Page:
I have been reading A Call to Spiritual Reformation: Priorities from Paul and His Prayers by D.A. Carson, which is a wonderful analysis and critique into the manner in which we pray and what we most often pray for. I hope to post more things from Carson’s insights about our prayer life, but I came across something that I feel is rather pertinent to every Christian, especially those who have been saturated with the falsity of the ‘American Dream’ mentality.
It is often said that when pursuing a life vocation you should choose to do something you enjoy, something that satisfies you, something that brings a sense of fulfillment. All throughout my public education this is what was thumped into my brain over and over again. Do what you love, do what you love, do what you love. Well, I like many things. I like to play disc golf, but realistically I could not be a professional at it, nor make enough money to support my family. I like to write, I even earned a degree in creative writing, but again that would be a very difficult pursuit as a full-time engagement. I like racquetball, and riding my mountain bike. I like reading and eating food. I like to swim and take naps. But none of these things seem, to me, to be a lifetime commitment of self-fulfillment and joy and reaching for the stars as I shoot at the moon…or something like that.
D.A. Carson has something to say to the culture in which we live. He has something rather pointed to say to those who encourage the self-centered calling of our culture. If you are Christian and you are searching for the answer to the “what to do with my life?” question, look beyond personal satisfaction and fulfillment. Carson writes,
How pathetic. I know pagans who find satisfaction and fulfillment by teaching nuclear physics. In any Christian view of life, self-fulfillment must never be permitted to become the controlling issue. The issue is service, the service of real people. The question is, How can I be most useful? not, How can I feel most useful? The goal is, How can I best glorify God by serving his people?, not, How can I feel most comfortable and appreciated while engaging in some acceptable form of Christian ministry? The assumption is, How shall the Christian service to which God calls me be enhanced by my daily death, by my principled commitment to take up my cross daily and die?, not, How shall the form of service I am considering enhance my career? This is not to deny that Christians may derive joy from work honestly offered to God, whether that work is vocational ministry or research into the properties of quarks. But it is one thing to find joy in the work to which we have been called, and another to make joy the goal of life, the fundamental criterion that controls our choices. It is one thing to weigh a Christian leader’s evaluation of our gifts, and another so to focus on our perception of our gifts that self-worship has crept in through the back door. It is one thing to think of people as a live audience that will appreciate our displays of [vocational ] prowess, and another that passionately shapes each [opportunity] to convey the truth to God’s people for their good. Page 83.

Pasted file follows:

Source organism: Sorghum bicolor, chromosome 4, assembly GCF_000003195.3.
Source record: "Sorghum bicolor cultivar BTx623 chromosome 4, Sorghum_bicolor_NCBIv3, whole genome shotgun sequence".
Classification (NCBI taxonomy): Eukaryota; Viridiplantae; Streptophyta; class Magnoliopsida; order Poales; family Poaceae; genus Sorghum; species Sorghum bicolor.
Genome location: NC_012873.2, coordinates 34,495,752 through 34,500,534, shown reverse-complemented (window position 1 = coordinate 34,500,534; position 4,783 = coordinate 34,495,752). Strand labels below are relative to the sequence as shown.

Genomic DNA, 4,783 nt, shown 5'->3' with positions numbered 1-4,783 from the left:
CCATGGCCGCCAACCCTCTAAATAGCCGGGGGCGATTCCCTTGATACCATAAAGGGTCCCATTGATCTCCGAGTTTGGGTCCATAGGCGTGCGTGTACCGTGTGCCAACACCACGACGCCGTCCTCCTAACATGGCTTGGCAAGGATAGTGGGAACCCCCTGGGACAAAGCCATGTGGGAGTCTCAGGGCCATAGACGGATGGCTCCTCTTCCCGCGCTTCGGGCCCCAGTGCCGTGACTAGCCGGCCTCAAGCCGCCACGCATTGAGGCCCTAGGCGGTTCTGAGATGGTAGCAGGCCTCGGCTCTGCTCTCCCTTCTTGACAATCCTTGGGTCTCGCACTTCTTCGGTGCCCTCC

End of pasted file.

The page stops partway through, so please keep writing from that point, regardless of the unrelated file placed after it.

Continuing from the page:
This paragraph is worth a second reading. The point is, God is our supreme joy and all our labor he has appointed for us, accounting, dental lab technician, mail carrier, intern, babysitter, astronaut, soldier, post-hole digger, is for his glory. If our joy is God, then the work of our hands ought to be for his purposes, not ours. It does not matter what you are called to, it matters what you do when you are there. Do you die daily so that those around you can see Christ more clearly? Do you pick up your cross, that with which you are burdened for the sake of Christ, and shoulder it every day for the glory of God? The purpose is not self-fulfillment, nor a bigger bank account, nor prestige, but service.
I am partly tempted to say, to myself included, Suck it up. Get over it. However, a more appropriate tone would be more along these lines, “If then you have been raised with Christ, seek the things that are above, where Christ is, seated at the right hand of God. Set your minds on things that are above, not on things that are on earth. For you have died, and your life is hidden with Christ in God. When Christ who is your life appears, then you also will appear with him in glory. Colossians 3:1-4.
Be ever mindful of your hope in the glory of the Gospel. You, Christian, are not your own, but you have been purchased by the blood Christ to be his forevermore.